A recent case shows the potential for interplay between the law of mortgages and bankruptcy.

In that case, Piedmont Capital Mgmt. v. McElfish, No. B316372 (Cal. Ct. App. Aug. 24, 2023), the borrower purchased a home in 2006, acquiring a first deed of trust from one lender, and a home equity line of credit (HELOC) from a second. For convenience, in mortgage parlance, the first loan constitutes the first (or senior) mortgage, while the HELOC constitutes a second mortgage. The HELOC had a 30-year maturity (2036). It also gave the lender the option to accelerate the loan and ask for all past due amounts, which was renewed as each successive month’s payment became due.

The buyer began to experience financial difficulty a few years later, and in or around 2011 and 2012, he stopped paying on the first mortgage and the HELOC, respectively. The holder of the first mortgage foreclosed in 2012, apparently by trustee’s sale. The HELOC was unsatisfied by the sale.

Had the homeowner chosen to file Chapter 7 bankruptcy after the first lender foreclosed, the debt owed to the HELOC lender likely could have been discharged. Again, this is because the collateral was gone. The HELOC was a classic unsecured debt. The homeowner could still likely do so, even after the Court of Appeal’s intervention, because bankruptcy is federal law, and is a different statutory scheme which answers to a different sovereign, i.e., the Federal government.

Instead, the homeowner embarked on four years of litigation, which included the Court of Appeal. The trial court held that 1) the four-year statute of limitations for written contracts applied, 2) that the homeowner had made his last payment in or about 2012, and that therefore, 3) the 2019 lawsuit was time-barred.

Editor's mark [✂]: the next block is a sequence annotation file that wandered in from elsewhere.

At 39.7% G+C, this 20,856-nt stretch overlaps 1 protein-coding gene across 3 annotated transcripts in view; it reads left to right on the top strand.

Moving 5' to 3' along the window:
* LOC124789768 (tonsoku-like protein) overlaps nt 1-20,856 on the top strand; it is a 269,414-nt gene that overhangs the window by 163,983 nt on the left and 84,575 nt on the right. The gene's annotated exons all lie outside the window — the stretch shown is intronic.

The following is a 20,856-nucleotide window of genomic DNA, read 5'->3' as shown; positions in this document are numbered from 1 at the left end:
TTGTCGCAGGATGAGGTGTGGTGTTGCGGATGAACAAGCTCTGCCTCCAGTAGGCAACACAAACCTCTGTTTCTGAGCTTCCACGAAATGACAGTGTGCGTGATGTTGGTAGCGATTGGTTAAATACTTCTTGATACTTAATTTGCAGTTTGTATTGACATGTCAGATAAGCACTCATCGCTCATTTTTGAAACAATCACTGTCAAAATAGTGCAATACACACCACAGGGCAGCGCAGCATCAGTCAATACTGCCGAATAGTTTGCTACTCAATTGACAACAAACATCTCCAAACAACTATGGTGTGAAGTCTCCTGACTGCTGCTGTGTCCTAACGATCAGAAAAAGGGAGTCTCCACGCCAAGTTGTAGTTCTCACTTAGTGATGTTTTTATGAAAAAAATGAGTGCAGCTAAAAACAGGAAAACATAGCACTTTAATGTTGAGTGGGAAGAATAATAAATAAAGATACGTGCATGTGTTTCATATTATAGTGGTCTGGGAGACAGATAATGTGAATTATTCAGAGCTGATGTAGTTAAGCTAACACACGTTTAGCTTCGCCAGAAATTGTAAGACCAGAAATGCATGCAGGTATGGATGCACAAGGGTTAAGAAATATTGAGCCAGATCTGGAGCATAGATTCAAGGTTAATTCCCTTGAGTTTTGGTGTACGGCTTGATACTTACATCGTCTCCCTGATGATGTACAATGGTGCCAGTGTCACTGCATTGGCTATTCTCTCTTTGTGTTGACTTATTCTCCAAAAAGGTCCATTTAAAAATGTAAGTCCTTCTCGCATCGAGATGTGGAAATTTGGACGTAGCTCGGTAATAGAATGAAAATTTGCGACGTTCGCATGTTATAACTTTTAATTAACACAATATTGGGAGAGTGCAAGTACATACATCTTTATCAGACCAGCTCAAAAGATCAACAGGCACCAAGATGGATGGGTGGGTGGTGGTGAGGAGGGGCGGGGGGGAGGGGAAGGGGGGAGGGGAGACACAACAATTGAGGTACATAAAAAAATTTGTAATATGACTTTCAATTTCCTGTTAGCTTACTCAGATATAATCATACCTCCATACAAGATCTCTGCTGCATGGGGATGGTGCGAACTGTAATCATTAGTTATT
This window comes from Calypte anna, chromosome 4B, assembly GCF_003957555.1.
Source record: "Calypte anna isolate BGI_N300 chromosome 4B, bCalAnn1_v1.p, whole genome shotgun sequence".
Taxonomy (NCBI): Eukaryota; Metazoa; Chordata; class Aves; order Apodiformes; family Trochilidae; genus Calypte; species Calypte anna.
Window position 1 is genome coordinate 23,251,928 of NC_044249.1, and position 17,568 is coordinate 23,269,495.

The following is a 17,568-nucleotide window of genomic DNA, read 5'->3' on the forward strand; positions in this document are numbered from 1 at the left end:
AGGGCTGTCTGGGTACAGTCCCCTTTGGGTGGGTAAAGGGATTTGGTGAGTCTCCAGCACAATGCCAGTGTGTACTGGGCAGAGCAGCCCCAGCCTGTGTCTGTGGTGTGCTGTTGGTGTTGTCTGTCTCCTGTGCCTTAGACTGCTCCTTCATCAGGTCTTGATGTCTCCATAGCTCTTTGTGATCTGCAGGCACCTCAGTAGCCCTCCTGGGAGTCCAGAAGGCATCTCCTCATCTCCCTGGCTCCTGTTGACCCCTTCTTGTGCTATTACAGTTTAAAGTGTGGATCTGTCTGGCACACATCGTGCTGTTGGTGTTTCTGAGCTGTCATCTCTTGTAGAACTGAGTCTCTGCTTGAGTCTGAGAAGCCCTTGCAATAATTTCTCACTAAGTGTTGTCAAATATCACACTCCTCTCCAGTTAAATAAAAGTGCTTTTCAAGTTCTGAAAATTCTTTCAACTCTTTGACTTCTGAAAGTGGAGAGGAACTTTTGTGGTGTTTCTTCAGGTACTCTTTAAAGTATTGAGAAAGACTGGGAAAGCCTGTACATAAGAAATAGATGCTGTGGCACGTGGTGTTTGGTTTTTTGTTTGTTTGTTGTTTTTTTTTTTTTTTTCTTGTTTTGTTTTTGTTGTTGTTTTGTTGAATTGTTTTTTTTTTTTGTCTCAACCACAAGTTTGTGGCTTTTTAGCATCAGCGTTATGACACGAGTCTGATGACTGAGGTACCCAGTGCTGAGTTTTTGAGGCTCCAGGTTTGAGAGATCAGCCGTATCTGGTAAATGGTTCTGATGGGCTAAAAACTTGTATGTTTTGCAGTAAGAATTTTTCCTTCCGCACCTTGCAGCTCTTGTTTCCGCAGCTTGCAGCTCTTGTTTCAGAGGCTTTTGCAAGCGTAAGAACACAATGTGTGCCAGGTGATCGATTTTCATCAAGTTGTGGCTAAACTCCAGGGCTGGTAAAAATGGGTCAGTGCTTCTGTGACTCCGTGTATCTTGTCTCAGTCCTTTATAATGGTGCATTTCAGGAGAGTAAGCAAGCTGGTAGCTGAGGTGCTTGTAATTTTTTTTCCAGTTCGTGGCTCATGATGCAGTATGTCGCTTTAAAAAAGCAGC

Enter the Court of Appeal, which reviewed the HELOC agreement. That Court decided that each monthly payment that came due constituted not only an opportunity to pay the regular monthly amount, but each successive monthly failure to pay gave the HELOC lender the option to accelerate the loan (the “acceleration clause”) and ask for all past due amounts. Because the contract called for monthly payments until 2036, and each successive month gave the HELOC lender the option to invoke the acceleration clause, the lender’s time to seek all past due payment was not even close to running out. There was no bar of the statute of limitations, for amounts that could be demanded up until 2036.

Consumer bankruptcy (“Chapter 7”) has as its goal the liquidation of unsecured debt. The moment that the borrower’s home was foreclosed and taken by the holder of the first mortgage, the security (collateral) for the HELOC was gone. The HELOC  became an unsecured debt. A Chapter 7 could have discharged (cancelled) the debt.

As of the time of the Court of Appeal’s decision, the homeowner still owed the HELOC payments. Effective bankruptcy counsel could, however, show him another option that could protect his remaining estate.